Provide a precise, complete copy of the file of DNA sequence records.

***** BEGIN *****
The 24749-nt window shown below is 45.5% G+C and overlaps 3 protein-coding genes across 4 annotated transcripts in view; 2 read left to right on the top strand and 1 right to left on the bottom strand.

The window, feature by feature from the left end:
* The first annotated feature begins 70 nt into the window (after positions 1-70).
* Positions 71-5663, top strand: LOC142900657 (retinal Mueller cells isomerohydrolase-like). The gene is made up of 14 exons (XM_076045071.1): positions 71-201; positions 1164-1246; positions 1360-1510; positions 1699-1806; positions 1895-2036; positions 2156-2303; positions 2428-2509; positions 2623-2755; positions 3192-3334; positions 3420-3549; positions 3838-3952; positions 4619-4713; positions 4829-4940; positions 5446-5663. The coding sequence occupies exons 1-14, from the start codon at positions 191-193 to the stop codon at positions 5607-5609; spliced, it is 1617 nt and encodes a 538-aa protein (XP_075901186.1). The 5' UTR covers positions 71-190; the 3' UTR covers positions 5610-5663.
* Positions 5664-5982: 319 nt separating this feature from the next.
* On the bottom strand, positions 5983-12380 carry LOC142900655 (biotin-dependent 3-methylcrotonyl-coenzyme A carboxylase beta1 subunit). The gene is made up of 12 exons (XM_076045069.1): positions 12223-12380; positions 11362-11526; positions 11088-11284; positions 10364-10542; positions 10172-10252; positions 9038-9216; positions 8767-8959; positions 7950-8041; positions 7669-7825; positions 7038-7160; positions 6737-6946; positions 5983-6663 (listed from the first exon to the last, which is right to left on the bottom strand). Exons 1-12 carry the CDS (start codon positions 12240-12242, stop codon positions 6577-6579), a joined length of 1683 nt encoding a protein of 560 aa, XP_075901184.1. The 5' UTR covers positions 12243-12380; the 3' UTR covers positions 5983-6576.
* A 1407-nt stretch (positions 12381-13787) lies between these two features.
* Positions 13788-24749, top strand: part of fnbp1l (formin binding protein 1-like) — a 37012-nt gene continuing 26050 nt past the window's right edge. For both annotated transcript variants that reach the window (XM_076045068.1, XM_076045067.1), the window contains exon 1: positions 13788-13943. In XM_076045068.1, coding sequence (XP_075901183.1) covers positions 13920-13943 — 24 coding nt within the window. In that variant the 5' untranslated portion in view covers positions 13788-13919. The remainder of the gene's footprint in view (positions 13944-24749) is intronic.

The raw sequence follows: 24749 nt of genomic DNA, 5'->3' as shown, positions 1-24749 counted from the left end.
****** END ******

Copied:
The 24749-nt window shown below is 45.5% G+C and overlaps 3 protein-coding genes across 4 annotated transcripts in view; 2 read left to right on the top strand and 1 right to left on the bottom strand.

The window, feature by feature from the left end:
* The first annotated feature begins 70 nt into the window (after positions 1-70).
* Positions 71-5663, top strand: LOC142900657 (retinal Mueller cells isomerohydrolase-like). The gene is made up of 14 exons (XM_076045071.1): positions 71-201; positions 1164-1246; positions 1360-1510; positions 1699-1806; positions 1895-2036; positions 2156-2303; positions 2428-2509; positions 2623-2755; positions 3192-3334; positions 3420-3549; positions 3838-3952; positions 4619-4713; positions 4829-4940; positions 5446-5663. The coding sequence occupies exons 1-14, from the start codon at positions 191-193 to the stop codon at positions 5607-5609; spliced, it is 1617 nt and encodes a 538-aa protein (XP_075901186.1). The 5' UTR covers positions 71-190; the 3' UTR covers positions 5610-5663.
* Positions 5664-5982: 319 nt separating this feature from the next.
* On the bottom strand, positions 5983-12380 carry LOC142900655 (biotin-dependent 3-methylcrotonyl-coenzyme A carboxylase beta1 subunit). The gene is made up of 12 exons (XM_076045069.1): positions 12223-12380; positions 11362-11526; positions 11088-11284; positions 10364-10542; positions 10172-10252; positions 9038-9216; positions 8767-8959; positions 7950-8041; positions 7669-7825; positions 7038-7160; positions 6737-6946; positions 5983-6663 (listed from the first exon to the last, which is right to left on the bottom strand). Exons 1-12 carry the CDS (start codon positions 12240-12242, stop codon positions 6577-6579), a joined length of 1683 nt encoding a protein of 560 aa, XP_075901184.1. The 5' UTR covers positions 12243-12380; the 3' UTR covers positions 5983-6576.
* A 1407-nt stretch (positions 12381-13787) lies between these two features.
* Positions 13788-24749, top strand: part of fnbp1l (formin binding protein 1-like) — a 37012-nt gene continuing 26050 nt past the window's right edge. For both annotated transcript variants that reach the window (XM_076045068.1, XM_076045067.1), the window contains exon 1: positions 13788-13943. In XM_076045068.1, coding sequence (XP_075901183.1) covers positions 13920-13943 — 24 coding nt within the window. In that variant the 5' untranslated portion in view covers positions 13788-13919. The remainder of the gene's footprint in view (positions 13944-24749) is intronic.

The raw sequence follows: 24749 nt of genomic DNA, 5'->3' as shown, positions 1-24749 counted from the left end.